The first byte of the payload is an unsigned integer representing the number of attribute key-value pairs contained in the payload.

Each attribute key-value pair is structured as follows:

Enumerated Alias Data Type Attribute Value

Enumerated Alias is an unsigned integer byte which represents an attribute in your Device Type. This value must match the “Enumerated Alias” field of the Arrayent Cloud’s definition of the attribute.


If you have not defined an enumerated alias for the attribute, then this first byte will have a value of 0. The following data will be the null-terminated string name of the attribute.

Data Type is a single unsigned integer byte which represents the data type of the following attribute value.

Attribute Value contains the current value of the attribute. The length and format of this is dependent upon the data type of the value. Strings must be null terminated. All other value types are fixed length.


For Arrayent Cloud versions 1.3 and above: when sending a multi-attribute message from your embedded host application to the Arrayent Connect Agent or Arrayent Connect Module, the data type field and and attribute value fields in your multi-attribute payload must match the attribute’s data type as they are defined in the Arrayent Cloud.

See the Data Types Reference for more information on all of the available data types for Device Attributes.

Managing ACA Configuration Attributes

The general workflow for managing ACA configuration attributes is as follows:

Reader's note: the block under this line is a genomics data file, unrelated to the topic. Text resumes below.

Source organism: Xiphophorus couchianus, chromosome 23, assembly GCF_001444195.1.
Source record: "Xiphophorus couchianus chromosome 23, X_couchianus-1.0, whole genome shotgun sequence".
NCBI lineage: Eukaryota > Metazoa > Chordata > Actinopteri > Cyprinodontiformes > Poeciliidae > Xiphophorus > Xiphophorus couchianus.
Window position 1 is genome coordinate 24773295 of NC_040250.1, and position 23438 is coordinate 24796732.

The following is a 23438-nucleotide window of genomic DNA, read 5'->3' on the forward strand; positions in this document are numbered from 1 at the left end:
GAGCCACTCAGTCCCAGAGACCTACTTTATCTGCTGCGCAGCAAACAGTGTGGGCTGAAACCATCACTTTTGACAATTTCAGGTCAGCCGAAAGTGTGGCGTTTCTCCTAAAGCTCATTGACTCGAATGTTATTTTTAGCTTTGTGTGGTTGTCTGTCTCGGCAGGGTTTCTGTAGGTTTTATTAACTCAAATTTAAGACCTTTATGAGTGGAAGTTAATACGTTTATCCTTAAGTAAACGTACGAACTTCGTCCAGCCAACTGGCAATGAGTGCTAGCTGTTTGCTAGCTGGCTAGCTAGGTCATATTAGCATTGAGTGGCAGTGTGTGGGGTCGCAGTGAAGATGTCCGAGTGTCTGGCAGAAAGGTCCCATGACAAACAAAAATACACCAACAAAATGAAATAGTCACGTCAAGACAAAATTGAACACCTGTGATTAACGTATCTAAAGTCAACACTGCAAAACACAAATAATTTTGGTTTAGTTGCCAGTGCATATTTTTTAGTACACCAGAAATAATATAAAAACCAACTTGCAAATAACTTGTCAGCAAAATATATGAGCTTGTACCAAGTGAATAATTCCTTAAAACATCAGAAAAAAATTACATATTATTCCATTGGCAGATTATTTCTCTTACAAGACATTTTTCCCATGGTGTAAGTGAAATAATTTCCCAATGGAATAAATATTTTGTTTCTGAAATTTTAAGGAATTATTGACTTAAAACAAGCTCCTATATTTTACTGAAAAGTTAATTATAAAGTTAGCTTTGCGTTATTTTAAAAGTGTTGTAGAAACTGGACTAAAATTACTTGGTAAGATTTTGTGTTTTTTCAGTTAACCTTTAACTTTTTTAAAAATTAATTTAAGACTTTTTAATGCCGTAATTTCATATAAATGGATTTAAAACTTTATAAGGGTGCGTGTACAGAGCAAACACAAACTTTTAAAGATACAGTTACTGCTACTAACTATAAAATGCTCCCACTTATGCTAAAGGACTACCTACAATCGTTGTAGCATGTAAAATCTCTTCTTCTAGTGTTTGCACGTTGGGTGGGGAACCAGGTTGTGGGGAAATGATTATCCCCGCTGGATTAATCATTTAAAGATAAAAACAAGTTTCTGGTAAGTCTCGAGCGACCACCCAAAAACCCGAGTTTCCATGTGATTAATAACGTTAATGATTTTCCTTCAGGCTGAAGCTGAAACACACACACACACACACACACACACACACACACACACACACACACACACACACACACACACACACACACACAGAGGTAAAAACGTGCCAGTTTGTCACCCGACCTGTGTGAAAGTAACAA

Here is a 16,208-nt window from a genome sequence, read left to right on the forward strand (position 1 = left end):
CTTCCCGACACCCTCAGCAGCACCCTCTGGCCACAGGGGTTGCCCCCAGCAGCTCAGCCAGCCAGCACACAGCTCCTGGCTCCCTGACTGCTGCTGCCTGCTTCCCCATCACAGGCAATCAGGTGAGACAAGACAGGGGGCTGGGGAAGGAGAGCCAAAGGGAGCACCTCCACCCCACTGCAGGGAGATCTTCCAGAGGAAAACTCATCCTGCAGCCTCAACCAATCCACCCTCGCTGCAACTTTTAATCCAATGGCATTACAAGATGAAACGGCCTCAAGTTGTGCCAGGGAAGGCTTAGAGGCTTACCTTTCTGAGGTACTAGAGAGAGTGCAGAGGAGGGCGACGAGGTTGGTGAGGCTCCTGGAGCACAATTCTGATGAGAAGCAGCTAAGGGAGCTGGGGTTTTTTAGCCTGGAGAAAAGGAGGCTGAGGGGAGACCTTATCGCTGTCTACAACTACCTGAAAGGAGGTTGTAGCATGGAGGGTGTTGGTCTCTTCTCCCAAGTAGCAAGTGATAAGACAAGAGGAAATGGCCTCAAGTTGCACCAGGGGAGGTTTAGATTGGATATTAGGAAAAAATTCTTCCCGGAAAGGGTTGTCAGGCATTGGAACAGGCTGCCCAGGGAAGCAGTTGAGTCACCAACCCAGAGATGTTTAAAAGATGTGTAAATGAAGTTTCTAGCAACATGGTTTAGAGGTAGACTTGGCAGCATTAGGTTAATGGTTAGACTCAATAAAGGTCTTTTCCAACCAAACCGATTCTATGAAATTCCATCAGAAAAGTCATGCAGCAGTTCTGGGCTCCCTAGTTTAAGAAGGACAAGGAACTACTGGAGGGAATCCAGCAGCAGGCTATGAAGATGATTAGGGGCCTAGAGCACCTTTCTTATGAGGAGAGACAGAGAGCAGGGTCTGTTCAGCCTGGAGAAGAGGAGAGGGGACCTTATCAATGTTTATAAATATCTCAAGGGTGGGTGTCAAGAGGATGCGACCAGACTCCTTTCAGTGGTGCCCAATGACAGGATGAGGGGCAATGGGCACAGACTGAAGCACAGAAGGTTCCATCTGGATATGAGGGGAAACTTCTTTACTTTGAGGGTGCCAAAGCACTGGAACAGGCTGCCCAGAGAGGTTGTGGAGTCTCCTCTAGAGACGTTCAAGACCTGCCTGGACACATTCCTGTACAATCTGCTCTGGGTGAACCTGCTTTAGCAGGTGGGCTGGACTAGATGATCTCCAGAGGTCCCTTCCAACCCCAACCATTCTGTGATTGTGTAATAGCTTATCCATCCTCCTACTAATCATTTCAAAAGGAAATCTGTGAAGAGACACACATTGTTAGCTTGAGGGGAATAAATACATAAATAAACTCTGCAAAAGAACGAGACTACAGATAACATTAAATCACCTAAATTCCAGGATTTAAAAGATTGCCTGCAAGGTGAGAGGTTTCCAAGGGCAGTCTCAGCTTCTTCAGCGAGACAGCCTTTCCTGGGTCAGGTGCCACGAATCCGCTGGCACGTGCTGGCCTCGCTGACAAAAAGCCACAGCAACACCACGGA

1. Implement a Device Attribute in your Device Type that corresponds to one of the ACA configuration attributes contained in arrayent_config_t.
  2. Modify the host application to be able to receive this attribute.
  3. Perform a verification test to ensure that the new configuration attribute is valid. Verification is performed by populating an arrayent_config_t struct with the newly received value, and then calling ArrayentConfigure with the new struct. If the ACA is able to reconnect, then you can assume that the new values are valid.
  4. If valid, write the new value to non-volatile memory.

Connecting to Different Cloud Environments

It is common for Arrayent Customers to have multiple Arrayent Cloud environments: such as one for development, one for staging, and one for production. Sometimes, the Arrayent Customer needs to redirect or “repoint” a unit from development to staging, or from staging to production. This section explains how to implement this scenario.

In arrayent_config_t there is a member called load_balancer_domain_names. This member is an array of three elements, with each element representing one load balancer domain name that the ACA can potentially connect to (each cloud environment typically has three or more load balancers). The host application populates this array with three domain names. If you change the values of load_balancer_domain_names, you change the environment which the ACA attempts to connect to.

The procedure below outlines the recommened procedure for enabling ACA units to dynamically connect to different cloud environments.

  1. Using the Configurator, create a Device Attribute in your Device Type that will be used to send new load balancer domain names to the host application.